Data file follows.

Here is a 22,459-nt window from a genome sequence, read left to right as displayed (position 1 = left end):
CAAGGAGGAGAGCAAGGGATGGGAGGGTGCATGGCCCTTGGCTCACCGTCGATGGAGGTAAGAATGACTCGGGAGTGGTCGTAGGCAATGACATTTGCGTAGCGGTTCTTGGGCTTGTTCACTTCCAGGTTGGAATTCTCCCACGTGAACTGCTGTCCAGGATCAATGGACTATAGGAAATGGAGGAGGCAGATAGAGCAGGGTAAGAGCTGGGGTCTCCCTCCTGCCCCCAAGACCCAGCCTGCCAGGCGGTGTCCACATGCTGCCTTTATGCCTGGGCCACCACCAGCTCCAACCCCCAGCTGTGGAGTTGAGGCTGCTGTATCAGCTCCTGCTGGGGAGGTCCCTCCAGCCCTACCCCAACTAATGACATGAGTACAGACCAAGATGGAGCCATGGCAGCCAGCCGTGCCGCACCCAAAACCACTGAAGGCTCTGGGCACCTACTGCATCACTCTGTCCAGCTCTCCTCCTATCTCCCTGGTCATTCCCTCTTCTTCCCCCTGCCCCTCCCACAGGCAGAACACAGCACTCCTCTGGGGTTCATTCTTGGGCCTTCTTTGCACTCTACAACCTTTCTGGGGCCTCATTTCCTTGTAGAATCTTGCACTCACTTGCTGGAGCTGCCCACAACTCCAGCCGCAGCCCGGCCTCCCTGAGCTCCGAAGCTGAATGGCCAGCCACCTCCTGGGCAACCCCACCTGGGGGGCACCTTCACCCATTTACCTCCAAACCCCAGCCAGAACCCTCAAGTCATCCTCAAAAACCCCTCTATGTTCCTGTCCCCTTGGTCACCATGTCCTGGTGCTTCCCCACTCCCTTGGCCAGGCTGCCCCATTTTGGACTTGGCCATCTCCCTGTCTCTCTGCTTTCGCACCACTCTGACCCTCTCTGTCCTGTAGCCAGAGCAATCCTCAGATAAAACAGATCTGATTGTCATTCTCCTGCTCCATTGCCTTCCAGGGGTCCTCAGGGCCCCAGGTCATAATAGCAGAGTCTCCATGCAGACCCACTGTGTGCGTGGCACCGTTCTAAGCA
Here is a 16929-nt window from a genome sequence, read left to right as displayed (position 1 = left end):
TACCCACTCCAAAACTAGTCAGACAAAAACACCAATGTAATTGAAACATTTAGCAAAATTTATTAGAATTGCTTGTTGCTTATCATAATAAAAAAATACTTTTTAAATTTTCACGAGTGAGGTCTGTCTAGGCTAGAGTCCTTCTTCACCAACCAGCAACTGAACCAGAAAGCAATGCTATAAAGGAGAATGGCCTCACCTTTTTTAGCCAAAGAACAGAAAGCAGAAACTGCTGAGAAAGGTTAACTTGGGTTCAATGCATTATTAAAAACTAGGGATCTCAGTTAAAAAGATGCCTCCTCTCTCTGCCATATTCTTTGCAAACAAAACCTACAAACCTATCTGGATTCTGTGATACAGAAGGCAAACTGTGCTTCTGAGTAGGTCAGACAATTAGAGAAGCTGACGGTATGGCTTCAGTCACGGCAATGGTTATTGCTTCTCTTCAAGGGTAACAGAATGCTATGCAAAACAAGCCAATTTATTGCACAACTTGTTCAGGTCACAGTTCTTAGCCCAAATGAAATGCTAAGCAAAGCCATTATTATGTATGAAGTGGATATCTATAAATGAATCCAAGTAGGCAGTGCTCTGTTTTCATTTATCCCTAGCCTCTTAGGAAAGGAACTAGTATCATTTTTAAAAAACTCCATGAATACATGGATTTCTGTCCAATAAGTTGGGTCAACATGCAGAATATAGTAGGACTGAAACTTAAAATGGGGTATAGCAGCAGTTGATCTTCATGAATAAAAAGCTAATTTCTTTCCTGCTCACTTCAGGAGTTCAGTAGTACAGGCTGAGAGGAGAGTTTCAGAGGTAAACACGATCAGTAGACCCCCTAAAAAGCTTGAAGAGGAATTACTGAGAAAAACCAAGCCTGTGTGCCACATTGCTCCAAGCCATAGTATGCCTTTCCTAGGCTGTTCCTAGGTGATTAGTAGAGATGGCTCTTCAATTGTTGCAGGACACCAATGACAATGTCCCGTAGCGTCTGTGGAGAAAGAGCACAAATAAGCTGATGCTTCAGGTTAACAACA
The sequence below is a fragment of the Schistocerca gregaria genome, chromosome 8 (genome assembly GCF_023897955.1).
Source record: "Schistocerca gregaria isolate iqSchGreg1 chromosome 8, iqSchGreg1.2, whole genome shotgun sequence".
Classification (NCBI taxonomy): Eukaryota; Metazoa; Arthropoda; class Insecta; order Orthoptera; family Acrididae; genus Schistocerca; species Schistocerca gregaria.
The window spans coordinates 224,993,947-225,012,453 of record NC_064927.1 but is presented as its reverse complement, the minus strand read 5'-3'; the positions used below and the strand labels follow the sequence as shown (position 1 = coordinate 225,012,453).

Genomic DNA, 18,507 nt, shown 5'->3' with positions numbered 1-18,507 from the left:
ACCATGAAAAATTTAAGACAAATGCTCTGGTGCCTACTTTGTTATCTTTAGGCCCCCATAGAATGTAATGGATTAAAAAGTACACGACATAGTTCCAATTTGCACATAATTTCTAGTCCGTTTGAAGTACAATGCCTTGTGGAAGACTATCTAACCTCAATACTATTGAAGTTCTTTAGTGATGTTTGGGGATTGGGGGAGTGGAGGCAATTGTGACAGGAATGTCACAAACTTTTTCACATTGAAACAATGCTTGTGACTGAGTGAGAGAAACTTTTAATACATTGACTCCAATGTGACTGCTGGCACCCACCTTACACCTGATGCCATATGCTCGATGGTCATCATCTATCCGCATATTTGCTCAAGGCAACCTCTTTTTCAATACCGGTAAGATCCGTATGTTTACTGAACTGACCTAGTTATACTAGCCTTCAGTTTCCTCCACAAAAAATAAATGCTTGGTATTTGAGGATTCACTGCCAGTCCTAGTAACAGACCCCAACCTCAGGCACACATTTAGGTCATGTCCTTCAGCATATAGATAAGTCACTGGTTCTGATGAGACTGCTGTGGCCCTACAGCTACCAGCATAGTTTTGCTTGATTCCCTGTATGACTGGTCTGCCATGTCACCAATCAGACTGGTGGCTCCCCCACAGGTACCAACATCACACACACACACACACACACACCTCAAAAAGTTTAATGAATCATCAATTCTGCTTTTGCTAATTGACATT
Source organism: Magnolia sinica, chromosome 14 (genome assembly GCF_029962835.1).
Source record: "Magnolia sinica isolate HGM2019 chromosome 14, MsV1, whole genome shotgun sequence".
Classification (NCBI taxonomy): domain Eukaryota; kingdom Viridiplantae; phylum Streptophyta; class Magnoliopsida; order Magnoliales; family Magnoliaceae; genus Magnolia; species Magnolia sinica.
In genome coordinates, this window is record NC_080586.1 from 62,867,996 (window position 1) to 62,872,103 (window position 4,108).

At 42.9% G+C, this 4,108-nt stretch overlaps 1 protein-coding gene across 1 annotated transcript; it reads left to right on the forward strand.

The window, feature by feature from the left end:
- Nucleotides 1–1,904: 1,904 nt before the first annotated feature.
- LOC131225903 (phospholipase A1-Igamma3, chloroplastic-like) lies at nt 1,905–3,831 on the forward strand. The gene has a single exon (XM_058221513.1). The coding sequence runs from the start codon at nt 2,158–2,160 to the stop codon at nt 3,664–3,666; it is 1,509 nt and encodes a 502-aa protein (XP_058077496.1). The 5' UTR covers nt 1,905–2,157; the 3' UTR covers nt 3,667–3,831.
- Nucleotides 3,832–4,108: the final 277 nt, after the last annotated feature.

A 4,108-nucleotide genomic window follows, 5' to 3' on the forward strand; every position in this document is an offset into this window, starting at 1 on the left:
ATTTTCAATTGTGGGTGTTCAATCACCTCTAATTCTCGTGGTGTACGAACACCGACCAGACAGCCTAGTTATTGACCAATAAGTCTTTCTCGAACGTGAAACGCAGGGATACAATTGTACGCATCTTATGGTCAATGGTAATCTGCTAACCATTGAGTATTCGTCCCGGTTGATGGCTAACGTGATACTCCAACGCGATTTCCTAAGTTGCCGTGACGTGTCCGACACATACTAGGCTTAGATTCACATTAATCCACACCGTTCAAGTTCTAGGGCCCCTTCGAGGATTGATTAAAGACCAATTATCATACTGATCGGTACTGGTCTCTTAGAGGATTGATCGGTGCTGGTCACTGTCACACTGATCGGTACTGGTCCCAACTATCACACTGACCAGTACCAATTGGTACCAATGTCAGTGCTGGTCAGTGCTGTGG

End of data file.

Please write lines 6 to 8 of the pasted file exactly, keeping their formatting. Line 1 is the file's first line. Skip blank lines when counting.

Source record: "Schistocerca gregaria isolate iqSchGreg1 chromosome 8, iqSchGreg1.2, whole genome shotgun sequence".
Classification (NCBI taxonomy): Eukaryota; Metazoa; Arthropoda; class Insecta; order Orthoptera; family Acrididae; genus Schistocerca; species Schistocerca gregaria.
The window spans coordinates 224,993,947-225,012,453 of record NC_064927.1 but is presented as its reverse complement, the minus strand read 5'-3'; the positions used below and the strand labels follow the sequence as shown (position 1 = coordinate 225,012,453).